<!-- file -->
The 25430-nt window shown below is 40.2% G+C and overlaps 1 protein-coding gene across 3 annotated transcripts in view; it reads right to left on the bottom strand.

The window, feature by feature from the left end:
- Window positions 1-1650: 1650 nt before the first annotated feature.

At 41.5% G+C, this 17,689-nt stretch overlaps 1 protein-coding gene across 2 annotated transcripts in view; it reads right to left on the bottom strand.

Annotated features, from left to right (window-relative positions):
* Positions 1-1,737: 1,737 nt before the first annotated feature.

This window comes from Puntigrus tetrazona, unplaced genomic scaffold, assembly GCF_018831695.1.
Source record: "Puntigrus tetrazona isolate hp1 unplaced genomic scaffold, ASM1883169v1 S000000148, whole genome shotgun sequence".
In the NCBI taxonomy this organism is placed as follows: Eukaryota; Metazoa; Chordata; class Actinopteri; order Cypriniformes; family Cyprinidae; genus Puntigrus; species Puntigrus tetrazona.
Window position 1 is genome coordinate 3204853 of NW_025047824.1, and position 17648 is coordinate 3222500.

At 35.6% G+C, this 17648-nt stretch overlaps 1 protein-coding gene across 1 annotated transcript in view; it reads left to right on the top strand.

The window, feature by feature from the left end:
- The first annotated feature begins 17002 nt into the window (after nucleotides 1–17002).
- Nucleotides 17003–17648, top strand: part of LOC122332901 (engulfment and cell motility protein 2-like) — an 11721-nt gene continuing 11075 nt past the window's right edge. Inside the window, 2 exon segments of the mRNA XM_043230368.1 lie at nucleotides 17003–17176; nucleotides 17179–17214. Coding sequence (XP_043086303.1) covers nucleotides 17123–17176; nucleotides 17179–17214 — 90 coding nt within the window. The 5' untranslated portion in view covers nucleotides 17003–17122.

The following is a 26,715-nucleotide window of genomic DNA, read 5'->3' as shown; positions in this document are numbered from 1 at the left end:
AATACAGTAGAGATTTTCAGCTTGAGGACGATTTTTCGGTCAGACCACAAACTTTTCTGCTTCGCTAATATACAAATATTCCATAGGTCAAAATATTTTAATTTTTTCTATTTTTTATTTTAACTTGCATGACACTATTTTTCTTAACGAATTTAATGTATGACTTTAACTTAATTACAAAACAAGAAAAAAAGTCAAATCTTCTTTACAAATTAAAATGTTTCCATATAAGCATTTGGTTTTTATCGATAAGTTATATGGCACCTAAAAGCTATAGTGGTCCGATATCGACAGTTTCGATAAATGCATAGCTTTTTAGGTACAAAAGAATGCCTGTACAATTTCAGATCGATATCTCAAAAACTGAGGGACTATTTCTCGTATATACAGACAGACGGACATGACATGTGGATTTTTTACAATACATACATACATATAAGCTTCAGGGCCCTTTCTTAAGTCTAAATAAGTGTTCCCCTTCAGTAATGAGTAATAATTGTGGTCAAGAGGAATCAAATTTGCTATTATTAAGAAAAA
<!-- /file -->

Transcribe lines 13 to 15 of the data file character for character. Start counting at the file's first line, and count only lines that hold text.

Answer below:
- The first annotated feature begins 17002 nt into the window (after nucleotides 1–17002).
- Nucleotides 17003–17648, top strand: part of LOC122332901 (engulfment and cell motility protein 2-like) — an 11721-nt gene continuing 11075 nt past the window's right edge. Inside the window, 2 exon segments of the mRNA XM_043230368.1 lie at nucleotides 17003–17176; nucleotides 17179–17214. Coding sequence (XP_043086303.1) covers nucleotides 17123–17176; nucleotides 17179–17214 — 90 coding nt within the window. The 5' untranslated portion in view covers nucleotides 17003–17122.

The following is a 26,715-nucleotide window of genomic DNA, read 5'->3' as shown; positions in this document are numbered from 1 at the left end: